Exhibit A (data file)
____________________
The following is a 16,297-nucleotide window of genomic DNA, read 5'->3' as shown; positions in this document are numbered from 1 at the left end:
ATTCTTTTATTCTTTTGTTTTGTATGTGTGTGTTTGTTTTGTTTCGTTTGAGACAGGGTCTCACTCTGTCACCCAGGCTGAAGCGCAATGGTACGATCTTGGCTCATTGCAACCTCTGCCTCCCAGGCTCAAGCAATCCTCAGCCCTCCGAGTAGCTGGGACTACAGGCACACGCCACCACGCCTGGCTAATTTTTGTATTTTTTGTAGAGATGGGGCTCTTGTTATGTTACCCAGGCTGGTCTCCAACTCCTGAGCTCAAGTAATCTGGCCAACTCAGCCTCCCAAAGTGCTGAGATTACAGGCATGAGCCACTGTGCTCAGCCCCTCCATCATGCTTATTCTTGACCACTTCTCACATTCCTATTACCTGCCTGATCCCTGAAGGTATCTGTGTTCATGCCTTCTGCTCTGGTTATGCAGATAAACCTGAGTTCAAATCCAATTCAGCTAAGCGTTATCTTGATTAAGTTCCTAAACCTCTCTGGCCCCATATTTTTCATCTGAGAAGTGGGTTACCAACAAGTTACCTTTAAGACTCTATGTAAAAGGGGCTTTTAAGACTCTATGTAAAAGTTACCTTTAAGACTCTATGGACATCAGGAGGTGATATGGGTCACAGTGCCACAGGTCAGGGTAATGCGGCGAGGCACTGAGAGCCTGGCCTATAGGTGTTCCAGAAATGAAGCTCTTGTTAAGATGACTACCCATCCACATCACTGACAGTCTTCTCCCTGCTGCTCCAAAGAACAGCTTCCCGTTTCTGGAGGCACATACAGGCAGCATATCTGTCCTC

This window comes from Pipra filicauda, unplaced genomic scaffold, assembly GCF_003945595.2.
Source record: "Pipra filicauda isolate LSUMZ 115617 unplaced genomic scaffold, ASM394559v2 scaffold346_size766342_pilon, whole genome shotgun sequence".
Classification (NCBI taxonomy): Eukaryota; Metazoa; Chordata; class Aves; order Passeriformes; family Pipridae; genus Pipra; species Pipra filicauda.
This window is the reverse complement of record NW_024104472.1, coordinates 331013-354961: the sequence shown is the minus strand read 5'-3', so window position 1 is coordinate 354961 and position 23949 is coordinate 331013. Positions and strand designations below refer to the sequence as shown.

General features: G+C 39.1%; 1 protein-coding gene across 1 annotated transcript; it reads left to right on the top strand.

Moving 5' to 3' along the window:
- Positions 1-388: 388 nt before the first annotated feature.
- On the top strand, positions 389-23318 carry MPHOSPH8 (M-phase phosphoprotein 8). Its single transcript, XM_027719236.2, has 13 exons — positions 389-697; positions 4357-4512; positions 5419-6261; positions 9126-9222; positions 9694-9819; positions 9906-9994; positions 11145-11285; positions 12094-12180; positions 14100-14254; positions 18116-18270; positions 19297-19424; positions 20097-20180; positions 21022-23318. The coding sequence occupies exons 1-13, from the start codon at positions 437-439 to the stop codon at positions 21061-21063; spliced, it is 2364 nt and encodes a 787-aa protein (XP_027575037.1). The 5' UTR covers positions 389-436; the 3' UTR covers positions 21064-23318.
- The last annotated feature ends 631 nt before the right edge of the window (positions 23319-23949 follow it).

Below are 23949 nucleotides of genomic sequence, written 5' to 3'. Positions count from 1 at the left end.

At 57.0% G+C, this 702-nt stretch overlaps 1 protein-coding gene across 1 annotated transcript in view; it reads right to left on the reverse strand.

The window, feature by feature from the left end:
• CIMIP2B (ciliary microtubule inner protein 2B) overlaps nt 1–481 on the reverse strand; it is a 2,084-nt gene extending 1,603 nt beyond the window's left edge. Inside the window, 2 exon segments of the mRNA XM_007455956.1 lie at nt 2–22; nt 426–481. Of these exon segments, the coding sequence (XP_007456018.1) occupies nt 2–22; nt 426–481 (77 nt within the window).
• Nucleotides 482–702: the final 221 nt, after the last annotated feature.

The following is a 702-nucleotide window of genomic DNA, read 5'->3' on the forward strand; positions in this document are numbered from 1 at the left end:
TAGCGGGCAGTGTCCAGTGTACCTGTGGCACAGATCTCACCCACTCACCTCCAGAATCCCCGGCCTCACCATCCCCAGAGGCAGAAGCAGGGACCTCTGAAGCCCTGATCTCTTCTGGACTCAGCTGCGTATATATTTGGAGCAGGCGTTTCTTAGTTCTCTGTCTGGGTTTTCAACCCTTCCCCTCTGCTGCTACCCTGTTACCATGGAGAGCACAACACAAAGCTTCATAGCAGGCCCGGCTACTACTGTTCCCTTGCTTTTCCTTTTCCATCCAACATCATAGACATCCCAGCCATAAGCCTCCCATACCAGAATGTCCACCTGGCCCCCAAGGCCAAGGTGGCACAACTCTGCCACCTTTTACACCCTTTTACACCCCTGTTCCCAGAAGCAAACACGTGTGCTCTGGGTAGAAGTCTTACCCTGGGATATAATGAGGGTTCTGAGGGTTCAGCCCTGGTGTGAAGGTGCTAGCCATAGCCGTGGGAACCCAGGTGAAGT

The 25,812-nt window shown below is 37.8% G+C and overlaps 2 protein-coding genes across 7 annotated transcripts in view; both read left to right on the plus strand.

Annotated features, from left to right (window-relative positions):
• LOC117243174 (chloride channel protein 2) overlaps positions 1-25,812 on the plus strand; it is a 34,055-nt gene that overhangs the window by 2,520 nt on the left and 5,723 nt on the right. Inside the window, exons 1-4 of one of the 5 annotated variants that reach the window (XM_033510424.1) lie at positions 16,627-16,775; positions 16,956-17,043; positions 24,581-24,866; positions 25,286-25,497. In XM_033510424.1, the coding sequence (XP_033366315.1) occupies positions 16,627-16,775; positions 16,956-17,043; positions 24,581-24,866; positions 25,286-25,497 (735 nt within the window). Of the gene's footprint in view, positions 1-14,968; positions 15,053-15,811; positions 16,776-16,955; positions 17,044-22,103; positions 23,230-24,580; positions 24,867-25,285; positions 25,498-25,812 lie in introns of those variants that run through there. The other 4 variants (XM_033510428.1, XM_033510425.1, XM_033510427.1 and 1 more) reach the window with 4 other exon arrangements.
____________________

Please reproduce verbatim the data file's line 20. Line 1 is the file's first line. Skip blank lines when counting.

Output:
Annotated features, from left to right (window-relative positions):